H_1 \! : Y_{it} \sim \textrm{Poisson}(q_W \mu_{it}), ~~(i,t) \in W.
\] For locations and durations outside of this window, counts are assumed to be distributed as under the null hypothesis. Calculating the scan statistic then involves three steps:

- For each space-time window \(W\), find the maximum likelihood estimate of \(q_W\), treating all \(\mu_{it}\)’s as constants.
- Plug the estimated \(q_W\) into (the logarithm of) a likelihood ratio with the likelihood of the alternative hypothesis in the numerator and the likelihood under the null hypothesis (in which \(q_W=1\)) in the denominator, again for each \(W\).
- Take the scan statistic as the maximum of these likelihood ratios, and the corresponding window \(W^*\) as the most likely cluster (MLC).

#### Using the Poisson scan statistic

The first argument to any of the scan statistics in this package should be a matrix (or array) of observed counts, whether they be integer counts or real-valued “counts”. In such a matrix, the columns should represent locations and the rows the time intervals, ordered chronologically from the earliest interval in the first row to the most recent in the last. In this example we would like to detect a potential cluster of brain cancer in the counties of New Mexico during the years 1986-1989, so we begin by retrieving the count and population data from that period and reshaping them to a matrix using the helper function `df_to_matrix`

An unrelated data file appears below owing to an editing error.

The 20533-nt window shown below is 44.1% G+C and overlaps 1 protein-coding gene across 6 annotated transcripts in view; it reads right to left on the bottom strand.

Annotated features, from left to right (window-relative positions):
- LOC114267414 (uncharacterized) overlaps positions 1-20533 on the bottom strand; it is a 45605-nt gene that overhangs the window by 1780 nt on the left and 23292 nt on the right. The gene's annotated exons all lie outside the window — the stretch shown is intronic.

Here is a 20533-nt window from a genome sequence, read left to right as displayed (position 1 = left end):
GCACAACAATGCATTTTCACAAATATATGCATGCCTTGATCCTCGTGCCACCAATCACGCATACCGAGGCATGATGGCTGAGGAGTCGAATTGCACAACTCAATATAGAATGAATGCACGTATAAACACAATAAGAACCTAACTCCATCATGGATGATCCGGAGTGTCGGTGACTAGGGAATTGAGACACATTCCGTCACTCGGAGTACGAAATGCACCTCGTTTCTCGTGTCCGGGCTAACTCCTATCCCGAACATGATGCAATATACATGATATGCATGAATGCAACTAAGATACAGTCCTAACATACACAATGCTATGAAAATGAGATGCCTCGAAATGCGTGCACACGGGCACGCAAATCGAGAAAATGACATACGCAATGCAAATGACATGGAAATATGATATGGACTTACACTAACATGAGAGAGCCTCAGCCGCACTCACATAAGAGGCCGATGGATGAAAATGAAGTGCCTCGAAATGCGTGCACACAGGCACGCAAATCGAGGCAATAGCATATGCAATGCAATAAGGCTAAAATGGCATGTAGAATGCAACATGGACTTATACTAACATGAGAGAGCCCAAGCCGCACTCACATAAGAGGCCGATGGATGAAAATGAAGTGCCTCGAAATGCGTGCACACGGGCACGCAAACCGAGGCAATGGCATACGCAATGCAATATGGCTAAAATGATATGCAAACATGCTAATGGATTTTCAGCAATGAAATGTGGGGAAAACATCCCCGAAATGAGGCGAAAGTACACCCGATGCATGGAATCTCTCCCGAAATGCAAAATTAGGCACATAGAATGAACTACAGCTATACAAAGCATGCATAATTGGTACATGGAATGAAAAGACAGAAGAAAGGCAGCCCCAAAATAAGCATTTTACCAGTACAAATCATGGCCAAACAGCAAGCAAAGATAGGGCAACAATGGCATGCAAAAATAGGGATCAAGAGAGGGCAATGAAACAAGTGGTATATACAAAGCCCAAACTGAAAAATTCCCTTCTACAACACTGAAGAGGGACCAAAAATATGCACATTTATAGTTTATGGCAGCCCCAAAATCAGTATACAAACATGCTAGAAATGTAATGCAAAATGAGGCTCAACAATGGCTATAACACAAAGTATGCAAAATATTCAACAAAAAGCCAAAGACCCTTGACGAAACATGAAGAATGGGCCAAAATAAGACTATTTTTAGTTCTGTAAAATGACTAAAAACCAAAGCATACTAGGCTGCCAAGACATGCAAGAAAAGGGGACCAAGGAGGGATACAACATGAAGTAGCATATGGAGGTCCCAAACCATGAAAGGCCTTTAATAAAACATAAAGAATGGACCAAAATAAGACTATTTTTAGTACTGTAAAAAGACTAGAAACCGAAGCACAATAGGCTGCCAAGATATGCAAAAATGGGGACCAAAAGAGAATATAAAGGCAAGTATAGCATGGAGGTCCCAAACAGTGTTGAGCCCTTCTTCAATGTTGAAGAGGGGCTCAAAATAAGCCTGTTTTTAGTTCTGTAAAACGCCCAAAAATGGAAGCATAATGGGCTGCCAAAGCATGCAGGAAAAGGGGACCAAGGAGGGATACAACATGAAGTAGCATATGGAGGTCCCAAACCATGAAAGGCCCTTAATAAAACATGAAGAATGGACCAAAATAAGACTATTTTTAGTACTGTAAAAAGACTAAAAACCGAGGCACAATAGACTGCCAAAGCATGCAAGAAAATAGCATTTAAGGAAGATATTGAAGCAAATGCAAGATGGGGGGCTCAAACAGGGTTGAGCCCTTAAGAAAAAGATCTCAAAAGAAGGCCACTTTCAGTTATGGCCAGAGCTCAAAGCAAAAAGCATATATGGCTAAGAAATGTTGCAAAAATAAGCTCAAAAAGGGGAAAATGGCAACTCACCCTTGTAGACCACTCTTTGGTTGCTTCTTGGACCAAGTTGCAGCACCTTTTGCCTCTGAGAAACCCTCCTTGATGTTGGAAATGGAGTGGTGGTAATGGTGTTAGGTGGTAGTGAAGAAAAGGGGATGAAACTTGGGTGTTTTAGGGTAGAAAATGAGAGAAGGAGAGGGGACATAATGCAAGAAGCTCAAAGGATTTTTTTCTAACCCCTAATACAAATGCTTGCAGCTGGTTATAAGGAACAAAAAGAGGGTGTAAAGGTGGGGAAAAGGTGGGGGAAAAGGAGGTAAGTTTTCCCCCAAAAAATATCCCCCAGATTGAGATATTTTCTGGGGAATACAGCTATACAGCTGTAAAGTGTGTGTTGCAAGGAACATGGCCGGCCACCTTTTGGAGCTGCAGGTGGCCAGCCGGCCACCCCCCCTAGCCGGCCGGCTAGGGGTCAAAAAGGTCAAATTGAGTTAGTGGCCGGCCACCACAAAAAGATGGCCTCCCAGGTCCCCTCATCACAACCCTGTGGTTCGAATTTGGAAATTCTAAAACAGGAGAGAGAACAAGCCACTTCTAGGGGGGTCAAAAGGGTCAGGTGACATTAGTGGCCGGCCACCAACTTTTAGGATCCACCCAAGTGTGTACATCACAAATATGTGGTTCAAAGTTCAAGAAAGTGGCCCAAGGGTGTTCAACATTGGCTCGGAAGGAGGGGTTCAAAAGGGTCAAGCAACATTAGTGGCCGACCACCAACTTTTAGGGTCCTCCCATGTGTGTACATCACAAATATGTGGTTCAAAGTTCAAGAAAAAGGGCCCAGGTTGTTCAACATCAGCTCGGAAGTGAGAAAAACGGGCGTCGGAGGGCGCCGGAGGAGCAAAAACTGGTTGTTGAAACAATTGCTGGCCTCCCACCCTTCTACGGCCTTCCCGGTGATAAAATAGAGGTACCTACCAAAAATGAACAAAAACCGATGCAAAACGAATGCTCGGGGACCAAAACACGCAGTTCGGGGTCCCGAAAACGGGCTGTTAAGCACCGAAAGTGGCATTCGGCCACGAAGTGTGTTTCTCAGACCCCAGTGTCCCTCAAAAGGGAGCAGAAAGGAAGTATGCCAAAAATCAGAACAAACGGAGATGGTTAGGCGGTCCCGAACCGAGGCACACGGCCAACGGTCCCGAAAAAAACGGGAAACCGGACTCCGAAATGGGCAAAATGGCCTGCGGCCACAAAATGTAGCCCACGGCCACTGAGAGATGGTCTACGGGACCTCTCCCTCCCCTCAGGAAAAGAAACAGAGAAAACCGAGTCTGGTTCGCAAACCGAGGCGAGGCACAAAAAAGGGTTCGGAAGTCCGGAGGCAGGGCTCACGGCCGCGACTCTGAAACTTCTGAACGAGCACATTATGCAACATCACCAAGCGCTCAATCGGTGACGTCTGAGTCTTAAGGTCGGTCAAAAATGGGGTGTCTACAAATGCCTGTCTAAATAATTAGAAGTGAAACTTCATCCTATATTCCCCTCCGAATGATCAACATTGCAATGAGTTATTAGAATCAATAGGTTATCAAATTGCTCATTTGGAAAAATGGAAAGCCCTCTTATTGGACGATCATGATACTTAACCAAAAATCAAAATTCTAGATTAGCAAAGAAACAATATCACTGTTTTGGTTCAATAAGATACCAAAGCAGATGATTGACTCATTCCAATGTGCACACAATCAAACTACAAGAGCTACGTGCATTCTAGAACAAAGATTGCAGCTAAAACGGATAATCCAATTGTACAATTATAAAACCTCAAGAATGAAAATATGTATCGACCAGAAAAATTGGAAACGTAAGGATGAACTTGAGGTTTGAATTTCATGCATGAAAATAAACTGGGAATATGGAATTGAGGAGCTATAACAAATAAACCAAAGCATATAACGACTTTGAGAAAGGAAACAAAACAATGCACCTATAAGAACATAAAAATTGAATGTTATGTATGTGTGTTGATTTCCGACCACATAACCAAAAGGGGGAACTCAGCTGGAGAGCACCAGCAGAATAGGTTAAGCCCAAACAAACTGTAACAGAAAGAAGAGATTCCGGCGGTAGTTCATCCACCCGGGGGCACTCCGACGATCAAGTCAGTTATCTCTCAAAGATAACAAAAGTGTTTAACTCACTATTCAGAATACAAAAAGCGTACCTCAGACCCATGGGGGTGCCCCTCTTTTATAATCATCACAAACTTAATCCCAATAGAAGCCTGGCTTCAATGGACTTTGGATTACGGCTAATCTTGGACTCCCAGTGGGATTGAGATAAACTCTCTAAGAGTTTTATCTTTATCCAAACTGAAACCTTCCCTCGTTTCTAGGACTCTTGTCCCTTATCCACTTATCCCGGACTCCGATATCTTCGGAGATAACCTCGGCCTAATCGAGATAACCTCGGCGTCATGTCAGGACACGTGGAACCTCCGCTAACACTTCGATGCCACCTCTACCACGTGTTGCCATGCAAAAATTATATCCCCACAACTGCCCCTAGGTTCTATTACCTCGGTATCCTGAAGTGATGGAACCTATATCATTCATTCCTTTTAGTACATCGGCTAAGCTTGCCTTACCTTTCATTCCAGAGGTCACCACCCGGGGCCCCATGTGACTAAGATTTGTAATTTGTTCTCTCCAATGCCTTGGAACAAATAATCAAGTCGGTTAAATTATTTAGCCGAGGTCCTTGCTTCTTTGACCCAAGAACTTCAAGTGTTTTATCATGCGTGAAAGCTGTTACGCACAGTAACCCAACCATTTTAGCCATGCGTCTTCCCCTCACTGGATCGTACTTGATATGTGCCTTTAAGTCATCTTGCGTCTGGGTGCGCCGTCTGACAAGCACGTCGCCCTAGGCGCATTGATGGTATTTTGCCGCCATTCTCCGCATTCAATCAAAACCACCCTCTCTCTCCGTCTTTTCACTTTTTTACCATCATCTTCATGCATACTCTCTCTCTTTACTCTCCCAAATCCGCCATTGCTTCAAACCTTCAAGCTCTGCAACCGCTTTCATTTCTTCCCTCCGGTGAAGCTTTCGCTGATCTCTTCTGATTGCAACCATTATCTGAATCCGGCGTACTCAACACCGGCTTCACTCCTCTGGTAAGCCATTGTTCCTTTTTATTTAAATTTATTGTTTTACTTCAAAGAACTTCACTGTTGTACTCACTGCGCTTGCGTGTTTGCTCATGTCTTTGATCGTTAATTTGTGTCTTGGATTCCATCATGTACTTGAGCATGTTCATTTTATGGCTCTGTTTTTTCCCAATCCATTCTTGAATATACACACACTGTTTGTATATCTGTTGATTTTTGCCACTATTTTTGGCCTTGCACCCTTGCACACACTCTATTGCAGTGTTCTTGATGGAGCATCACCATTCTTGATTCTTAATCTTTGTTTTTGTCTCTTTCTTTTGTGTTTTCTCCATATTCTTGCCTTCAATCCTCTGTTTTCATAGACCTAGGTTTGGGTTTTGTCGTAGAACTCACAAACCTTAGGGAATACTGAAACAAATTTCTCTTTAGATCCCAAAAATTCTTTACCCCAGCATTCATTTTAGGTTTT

:

```
##
## Attaching package: 'dplyr'
```

```
## The following objects are masked from 'package:stats':
##
## filter, lag
```

```
## The following objects are masked from 'package:base':
##
## intersect, setdiff, setequal, union
```

```
counts <- NM_popcas %>%
filter(year >= 1986 & year < 1990) %>%
df_to_matrix(time_col = "year", location_col = "county", value_col = "count")
```

#### Spatial zones

The second argument to `scan_eb_poisson`

should be a list of integer vectors, each such vector being a *zone*, which is the name for the spatial component of a potential outbreak cluster. Such a zone consists of one or more locations grouped together according to their similarity across features, and each location is numbered as the corresponding column index of the `counts`

matrix above (indexing starts at 1).

In this example, the locations are the counties of New Mexico and the features are the coordinates of the county seats. These are made available in the data table `NM_geo`

. Similarity will be measured using the geographical distance between the seats of the counties, taking into account the curvature of the earth. A distance matrix is calculated using the `spDists`